Thursday, December 6, 2007
No. 267: There Goes Rhymin' Simon
Band: Paul Simon
Album: There Goes Rhymin' Simon
Why Rolling Stone gets it right: Paul Simon's third solo album sees him jump around genres and discovers his inner gospel singer.
Why Rolling Stone gets it wrong: The album is not really focused. There are ups and there are downs, but it's not fantastic.
Best song: “Loves Me Like A Rock” is one of those songs I know by heart and love. “Kodachrome” is nice, too.
Worst song: "Take Me to the Mardi Gras" is gutsy, but not good.
Is it awesome?: It's not bad, but I don't really love it.
I've written a little bit about the individuality of music in a recent Metallica piece, though not much. It basically boils down to this: We all experience music in a certain way and that will always pepper our views on any given record. In the case of the Metallica record, it came out and was played a lot when I was in the perfect age for that sort of album. That album is part of my youth.
When my sister and I were young, we watched The Muppet Show a lot. A lot. Our parents had a bunch of VHS tapes of Muppet Show sketches and we'd plop in front of the TV and sing along with the puppets. My introduction to Blondie was through The Muppet Show, as was my introduction to Alice Cooper.
Which brings me to “Loves Me Like A Rock.” Paul Simon was on the show and played two songs (as most musical guests did), one of which was “Loves Me Like A Rock.” He had the Muppets themselves singing the gospel background vocals while he had his acoustic guitar.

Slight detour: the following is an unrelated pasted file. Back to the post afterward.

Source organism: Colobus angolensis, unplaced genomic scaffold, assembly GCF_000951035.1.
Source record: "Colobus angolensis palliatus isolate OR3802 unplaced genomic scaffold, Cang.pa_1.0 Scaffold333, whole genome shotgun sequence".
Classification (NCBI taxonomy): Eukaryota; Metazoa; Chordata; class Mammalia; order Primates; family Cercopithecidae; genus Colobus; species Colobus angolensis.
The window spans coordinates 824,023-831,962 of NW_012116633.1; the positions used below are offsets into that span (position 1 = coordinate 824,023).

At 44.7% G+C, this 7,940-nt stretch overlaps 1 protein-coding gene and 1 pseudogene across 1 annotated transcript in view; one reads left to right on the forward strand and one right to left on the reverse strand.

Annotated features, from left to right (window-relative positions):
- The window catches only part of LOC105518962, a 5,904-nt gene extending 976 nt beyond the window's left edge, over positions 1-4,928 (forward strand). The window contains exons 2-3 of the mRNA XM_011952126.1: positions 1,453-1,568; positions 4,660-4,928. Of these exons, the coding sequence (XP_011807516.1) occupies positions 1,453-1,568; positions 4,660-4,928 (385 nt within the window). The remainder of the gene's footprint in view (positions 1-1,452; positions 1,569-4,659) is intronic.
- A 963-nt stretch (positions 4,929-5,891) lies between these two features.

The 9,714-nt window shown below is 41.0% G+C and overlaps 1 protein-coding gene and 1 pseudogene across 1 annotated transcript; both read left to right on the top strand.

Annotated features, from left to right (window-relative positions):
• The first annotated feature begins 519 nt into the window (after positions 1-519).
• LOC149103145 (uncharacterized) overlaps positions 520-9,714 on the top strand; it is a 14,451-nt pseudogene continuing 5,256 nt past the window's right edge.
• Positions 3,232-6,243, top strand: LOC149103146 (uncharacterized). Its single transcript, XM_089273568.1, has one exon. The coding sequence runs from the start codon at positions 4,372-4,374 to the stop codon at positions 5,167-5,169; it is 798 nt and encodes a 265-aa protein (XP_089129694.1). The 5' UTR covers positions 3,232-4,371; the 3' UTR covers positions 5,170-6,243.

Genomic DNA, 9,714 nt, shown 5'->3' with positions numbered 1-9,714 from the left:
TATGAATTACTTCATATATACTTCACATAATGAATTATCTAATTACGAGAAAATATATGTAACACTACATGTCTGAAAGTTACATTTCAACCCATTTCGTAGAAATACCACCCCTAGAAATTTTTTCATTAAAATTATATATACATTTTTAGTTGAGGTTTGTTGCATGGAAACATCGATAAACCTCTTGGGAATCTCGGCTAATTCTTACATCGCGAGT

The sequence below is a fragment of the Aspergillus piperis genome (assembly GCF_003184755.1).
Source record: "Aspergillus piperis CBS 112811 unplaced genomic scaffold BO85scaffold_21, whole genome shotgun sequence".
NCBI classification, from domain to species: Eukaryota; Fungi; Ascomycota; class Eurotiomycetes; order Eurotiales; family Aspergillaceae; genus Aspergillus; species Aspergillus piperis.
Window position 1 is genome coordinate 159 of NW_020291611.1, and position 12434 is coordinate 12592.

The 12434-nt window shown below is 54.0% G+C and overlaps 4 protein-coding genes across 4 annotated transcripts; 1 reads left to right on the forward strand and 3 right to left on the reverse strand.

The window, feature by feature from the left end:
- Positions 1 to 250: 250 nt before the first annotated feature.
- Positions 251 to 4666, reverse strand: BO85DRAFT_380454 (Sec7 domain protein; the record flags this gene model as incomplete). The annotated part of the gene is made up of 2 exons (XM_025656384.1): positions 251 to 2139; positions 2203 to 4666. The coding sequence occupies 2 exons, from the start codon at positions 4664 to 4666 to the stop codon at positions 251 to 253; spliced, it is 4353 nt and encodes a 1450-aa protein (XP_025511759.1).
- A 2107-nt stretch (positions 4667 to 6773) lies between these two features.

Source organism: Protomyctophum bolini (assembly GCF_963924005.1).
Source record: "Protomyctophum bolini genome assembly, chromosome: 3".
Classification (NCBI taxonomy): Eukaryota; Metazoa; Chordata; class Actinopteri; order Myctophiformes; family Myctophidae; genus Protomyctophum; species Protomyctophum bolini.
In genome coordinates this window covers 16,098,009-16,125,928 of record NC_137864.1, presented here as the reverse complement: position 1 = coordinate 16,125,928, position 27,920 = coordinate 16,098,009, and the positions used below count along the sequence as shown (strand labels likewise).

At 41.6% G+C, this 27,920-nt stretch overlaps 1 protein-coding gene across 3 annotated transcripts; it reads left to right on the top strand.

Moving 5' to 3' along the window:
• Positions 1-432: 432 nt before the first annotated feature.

It is burned into my brain. I love this song, despite not really having a real bent towards gospel. This sort of crossover is good, if the listener goes out and expands his/her horizons by finding more gospel-type things. I didn't do that, but it could've.
I can't find it online (thanks a lot, YouTube), so I have Simon doing it on the Dick Cavett show:
“Kodachrome” is the other big song from the record and it is a nostalgic look at memory. It gained a small amount of popularity in the late 1990s for Kodak (Kodachrome is a type of film Kodak makes), but it's a nice little upbeat folk number that Simon is so incredibly good at. He opens the song with a line that everyone can identify with -- “When I think back on all the crap I learned in high school” -- and the song builds off that relatability.
The album finds other genres, but nothing really hits. “Tenderness” is a love song that misses, while "Take Me to the Mardi Gras" is Simon's attempt at New Orleans-style Dixieland. Instead of sounding like Professor Longhair, it sounds like a DisneyWorld free band.
It's considered one of Simon's best records, but I guess I don't see it. “Loves Me Like A Rock” will always hold a place in my heart, but the most of the record is just OK.